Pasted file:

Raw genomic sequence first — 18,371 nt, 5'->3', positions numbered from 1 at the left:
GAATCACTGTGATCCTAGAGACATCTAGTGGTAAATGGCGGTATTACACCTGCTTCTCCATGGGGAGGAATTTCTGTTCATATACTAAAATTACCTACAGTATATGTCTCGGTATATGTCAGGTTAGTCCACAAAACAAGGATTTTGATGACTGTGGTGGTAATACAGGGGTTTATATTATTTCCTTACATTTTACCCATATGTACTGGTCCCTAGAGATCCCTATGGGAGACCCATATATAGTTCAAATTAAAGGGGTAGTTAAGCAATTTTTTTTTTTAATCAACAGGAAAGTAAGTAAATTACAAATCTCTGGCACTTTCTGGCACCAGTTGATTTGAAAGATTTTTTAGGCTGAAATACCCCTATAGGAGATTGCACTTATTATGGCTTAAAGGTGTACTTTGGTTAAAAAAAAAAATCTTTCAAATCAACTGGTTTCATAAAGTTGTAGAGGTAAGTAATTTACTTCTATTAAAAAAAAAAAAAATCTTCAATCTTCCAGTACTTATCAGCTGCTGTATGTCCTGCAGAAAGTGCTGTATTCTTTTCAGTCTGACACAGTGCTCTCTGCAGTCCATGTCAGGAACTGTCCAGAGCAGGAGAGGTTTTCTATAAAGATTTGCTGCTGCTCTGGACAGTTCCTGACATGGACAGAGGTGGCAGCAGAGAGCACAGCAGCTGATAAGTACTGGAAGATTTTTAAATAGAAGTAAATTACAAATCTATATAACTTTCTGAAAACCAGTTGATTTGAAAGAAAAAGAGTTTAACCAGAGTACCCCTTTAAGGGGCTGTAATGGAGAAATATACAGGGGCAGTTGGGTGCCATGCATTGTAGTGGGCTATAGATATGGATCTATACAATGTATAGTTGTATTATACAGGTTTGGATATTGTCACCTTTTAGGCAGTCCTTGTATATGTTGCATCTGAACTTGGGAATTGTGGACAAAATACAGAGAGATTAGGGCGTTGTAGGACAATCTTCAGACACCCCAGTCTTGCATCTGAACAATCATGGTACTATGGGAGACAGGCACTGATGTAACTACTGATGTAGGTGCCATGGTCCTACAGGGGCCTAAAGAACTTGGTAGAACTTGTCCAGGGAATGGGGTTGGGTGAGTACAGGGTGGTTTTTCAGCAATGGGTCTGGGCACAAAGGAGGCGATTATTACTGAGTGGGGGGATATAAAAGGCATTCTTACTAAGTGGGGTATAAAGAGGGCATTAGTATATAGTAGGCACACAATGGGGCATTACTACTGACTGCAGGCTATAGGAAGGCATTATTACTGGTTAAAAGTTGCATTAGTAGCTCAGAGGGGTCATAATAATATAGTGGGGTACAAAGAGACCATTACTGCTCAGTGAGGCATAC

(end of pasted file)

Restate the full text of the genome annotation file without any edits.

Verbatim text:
Raw genomic sequence first — 18,371 nt, 5'->3', positions numbered from 1 at the left:
GAATCACTGTGATCCTAGAGACATCTAGTGGTAAATGGCGGTATTACACCTGCTTCTCCATGGGGAGGAATTTCTGTTCATATACTAAAATTACCTACAGTATATGTCTCGGTATATGTCAGGTTAGTCCACAAAACAAGGATTTTGATGACTGTGGTGGTAATACAGGGGTTTATATTATTTCCTTACATTTTACCCATATGTACTGGTCCCTAGAGATCCCTATGGGAGACCCATATATAGTTCAAATTAAAGGGGTAGTTAAGCAATTTTTTTTTTTAATCAACAGGAAAGTAAGTAAATTACAAATCTCTGGCACTTTCTGGCACCAGTTGATTTGAAAGATTTTTTAGGCTGAAATACCCCTATAGGAGATTGCACTTATTATGGCTTAAAGGTGTACTTTGGTTAAAAAAAAAAATCTTTCAAATCAACTGGTTTCATAAAGTTGTAGAGGTAAGTAATTTACTTCTATTAAAAAAAAAAAAAATCTTCAATCTTCCAGTACTTATCAGCTGCTGTATGTCCTGCAGAAAGTGCTGTATTCTTTTCAGTCTGACACAGTGCTCTCTGCAGTCCATGTCAGGAACTGTCCAGAGCAGGAGAGGTTTTCTATAAAGATTTGCTGCTGCTCTGGACAGTTCCTGACATGGACAGAGGTGGCAGCAGAGAGCACAGCAGCTGATAAGTACTGGAAGATTTTTAAATAGAAGTAAATTACAAATCTATATAACTTTCTGAAAACCAGTTGATTTGAAAGAAAAAGAGTTTAACCAGAGTACCCCTTTAAGGGGCTGTAATGGAGAAATATACAGGGGCAGTTGGGTGCCATGCATTGTAGTGGGCTATAGATATGGATCTATACAATGTATAGTTGTATTATACAGGTTTGGATATTGTCACCTTTTAGGCAGTCCTTGTATATGTTGCATCTGAACTTGGGAATTGTGGACAAAATACAGAGAGATTAGGGCGTTGTAGGACAATCTTCAGACACCCCAGTCTTGCATCTGAACAATCATGGTACTATGGGAGACAGGCACTGATGTAACTACTGATGTAGGTGCCATGGTCCTACAGGGGCCTAAAGAACTTGGTAGAACTTGTCCAGGGAATGGGGTTGGGTGAGTACAGGGTGGTTTTTCAGCAATGGGTCTGGGCACAAAGGAGGCGATTATTACTGAGTGGGGGGATATAAAAGGCATTCTTACTAAGTGGGGTATAAAGAGGGCATTAGTATATAGTAGGCACACAATGGGGCATTACTACTGACTGCAGGCTATAGGAAGGCATTATTACTGGTTAAAAGTTGCATTAGTAGCTCAGAGGGGTCATAATAATATAGTGGGGTACAAAGAGACCATTACTGCTCAGTGAGGCATAC